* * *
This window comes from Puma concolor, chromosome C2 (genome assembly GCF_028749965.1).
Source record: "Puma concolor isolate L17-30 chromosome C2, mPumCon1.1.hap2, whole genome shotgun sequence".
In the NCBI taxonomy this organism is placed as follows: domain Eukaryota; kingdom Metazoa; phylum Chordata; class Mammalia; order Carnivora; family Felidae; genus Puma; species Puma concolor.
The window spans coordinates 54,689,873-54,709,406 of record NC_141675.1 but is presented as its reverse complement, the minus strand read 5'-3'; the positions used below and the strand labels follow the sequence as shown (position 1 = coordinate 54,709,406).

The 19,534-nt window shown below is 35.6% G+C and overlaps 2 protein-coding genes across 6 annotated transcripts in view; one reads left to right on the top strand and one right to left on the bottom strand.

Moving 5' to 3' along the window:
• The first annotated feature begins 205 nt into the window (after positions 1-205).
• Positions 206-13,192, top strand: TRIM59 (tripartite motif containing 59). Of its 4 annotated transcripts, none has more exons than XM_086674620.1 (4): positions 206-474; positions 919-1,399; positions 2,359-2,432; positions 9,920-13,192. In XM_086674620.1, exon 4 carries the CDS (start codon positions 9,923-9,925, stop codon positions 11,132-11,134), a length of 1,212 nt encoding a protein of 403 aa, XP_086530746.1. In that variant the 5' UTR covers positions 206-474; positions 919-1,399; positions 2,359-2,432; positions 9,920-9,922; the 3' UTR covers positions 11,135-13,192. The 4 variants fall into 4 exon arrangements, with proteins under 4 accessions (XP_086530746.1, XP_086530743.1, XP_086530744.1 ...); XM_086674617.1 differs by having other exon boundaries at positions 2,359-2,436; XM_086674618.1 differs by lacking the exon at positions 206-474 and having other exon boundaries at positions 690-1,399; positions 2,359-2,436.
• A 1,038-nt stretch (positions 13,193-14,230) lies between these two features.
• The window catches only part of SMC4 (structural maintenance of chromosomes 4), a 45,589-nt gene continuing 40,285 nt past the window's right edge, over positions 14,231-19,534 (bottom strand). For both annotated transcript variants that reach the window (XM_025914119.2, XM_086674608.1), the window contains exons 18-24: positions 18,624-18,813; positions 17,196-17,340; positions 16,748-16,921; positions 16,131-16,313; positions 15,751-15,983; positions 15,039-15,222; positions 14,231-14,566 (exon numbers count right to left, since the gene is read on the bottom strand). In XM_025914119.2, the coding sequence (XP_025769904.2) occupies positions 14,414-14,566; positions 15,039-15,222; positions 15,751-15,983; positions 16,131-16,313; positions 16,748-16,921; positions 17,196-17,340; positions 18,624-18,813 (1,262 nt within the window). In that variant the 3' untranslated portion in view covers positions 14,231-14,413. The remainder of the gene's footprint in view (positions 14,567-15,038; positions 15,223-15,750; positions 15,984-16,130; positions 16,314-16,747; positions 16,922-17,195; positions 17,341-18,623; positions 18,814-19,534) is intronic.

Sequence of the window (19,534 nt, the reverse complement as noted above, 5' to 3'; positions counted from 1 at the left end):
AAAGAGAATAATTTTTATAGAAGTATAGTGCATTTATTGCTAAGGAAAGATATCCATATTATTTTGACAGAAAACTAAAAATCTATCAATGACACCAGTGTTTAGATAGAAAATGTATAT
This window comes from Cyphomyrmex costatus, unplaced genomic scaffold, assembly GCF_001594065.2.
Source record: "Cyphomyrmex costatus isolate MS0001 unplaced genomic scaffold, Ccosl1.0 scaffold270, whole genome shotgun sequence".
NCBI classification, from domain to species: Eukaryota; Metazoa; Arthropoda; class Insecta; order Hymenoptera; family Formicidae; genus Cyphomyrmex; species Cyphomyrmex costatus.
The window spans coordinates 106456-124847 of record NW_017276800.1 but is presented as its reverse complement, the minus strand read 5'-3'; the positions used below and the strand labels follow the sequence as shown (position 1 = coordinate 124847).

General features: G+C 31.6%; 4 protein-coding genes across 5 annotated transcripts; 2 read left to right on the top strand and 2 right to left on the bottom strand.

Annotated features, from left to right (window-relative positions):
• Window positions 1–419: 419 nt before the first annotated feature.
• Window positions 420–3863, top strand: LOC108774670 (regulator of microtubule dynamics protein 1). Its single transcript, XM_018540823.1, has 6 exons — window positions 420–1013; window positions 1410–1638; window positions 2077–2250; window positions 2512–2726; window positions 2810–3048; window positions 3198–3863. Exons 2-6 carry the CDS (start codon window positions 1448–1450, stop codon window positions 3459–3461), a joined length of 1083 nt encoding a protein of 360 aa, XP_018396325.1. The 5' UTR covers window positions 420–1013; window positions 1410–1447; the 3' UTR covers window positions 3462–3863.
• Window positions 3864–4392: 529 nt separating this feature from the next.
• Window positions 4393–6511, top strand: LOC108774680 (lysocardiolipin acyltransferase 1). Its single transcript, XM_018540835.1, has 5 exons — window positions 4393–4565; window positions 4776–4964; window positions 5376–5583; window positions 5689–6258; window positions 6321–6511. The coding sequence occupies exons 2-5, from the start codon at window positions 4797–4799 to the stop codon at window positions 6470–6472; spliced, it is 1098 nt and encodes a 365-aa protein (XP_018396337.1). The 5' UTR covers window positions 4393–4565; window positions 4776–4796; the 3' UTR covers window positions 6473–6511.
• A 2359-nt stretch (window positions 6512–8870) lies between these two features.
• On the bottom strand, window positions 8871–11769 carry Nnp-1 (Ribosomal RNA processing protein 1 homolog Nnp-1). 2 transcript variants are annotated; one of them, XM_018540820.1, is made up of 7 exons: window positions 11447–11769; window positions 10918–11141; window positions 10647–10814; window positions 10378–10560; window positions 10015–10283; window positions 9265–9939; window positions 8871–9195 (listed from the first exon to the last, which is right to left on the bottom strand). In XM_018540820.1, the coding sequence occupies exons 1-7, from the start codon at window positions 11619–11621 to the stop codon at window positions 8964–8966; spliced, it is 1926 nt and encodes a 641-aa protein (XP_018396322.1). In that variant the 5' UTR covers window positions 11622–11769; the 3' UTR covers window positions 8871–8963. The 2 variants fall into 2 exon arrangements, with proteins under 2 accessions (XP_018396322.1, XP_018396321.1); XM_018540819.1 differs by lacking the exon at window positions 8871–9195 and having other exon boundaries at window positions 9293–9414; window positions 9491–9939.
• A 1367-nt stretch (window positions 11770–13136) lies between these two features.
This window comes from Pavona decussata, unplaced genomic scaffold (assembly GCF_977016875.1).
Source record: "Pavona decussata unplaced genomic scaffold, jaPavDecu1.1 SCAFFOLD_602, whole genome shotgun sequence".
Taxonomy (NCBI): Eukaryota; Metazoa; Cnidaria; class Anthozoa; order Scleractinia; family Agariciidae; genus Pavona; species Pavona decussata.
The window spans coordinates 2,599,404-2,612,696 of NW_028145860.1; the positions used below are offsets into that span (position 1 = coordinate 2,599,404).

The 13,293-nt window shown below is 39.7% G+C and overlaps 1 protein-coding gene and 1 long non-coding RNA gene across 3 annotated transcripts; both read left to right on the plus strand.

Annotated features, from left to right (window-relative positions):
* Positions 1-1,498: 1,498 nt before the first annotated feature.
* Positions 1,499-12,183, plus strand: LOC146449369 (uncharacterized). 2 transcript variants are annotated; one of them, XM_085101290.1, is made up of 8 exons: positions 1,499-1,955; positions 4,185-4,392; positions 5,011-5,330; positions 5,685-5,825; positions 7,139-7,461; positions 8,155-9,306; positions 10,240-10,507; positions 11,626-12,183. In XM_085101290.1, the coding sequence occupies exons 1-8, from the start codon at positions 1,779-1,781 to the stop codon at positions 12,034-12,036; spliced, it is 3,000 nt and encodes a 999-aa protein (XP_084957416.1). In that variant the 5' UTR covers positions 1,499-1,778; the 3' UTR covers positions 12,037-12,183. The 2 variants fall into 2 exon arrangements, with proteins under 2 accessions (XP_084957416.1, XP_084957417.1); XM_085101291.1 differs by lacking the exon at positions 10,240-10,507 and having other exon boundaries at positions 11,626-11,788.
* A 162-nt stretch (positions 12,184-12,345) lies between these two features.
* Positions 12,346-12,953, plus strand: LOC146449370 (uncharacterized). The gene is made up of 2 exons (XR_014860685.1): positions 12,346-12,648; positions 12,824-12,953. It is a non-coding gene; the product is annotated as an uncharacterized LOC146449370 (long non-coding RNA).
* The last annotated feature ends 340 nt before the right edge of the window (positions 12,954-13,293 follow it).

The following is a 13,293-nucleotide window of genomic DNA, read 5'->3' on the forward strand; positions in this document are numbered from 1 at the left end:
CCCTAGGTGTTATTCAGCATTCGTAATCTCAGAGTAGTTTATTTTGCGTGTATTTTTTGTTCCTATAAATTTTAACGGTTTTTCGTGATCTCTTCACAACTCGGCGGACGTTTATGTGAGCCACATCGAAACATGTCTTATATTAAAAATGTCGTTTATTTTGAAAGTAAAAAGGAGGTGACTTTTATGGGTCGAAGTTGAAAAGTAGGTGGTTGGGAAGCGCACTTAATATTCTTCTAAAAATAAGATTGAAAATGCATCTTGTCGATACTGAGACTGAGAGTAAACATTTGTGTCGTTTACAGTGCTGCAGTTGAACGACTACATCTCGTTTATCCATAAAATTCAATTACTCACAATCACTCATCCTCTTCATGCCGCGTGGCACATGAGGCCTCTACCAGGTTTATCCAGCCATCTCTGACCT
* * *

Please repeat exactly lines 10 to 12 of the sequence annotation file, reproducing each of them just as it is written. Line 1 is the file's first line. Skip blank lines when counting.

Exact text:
• The window catches only part of SMC4 (structural maintenance of chromosomes 4), a 45,589-nt gene continuing 40,285 nt past the window's right edge, over positions 14,231-19,534 (bottom strand). For both annotated transcript variants that reach the window (XM_025914119.2, XM_086674608.1), the window contains exons 18-24: positions 18,624-18,813; positions 17,196-17,340; positions 16,748-16,921; positions 16,131-16,313; positions 15,751-15,983; positions 15,039-15,222; positions 14,231-14,566 (exon numbers count right to left, since the gene is read on the bottom strand). In XM_025914119.2, the coding sequence (XP_025769904.2) occupies positions 14,414-14,566; positions 15,039-15,222; positions 15,751-15,983; positions 16,131-16,313; positions 16,748-16,921; positions 17,196-17,340; positions 18,624-18,813 (1,262 nt within the window). In that variant the 3' untranslated portion in view covers positions 14,231-14,413. The remainder of the gene's footprint in view (positions 14,567-15,038; positions 15,223-15,750; positions 15,984-16,130; positions 16,314-16,747; positions 16,922-17,195; positions 17,341-18,623; positions 18,814-19,534) is intronic.

Sequence of the window (19,534 nt, the reverse complement as noted above, 5' to 3'; positions counted from 1 at the left end):
AAAGAGAATAATTTTTATAGAAGTATAGTGCATTTATTGCTAAGGAAAGATATCCATATTATTTTGACAGAAAACTAAAAATCTATCAATGACACCAGTGTTTAGATAGAAAATGTATAT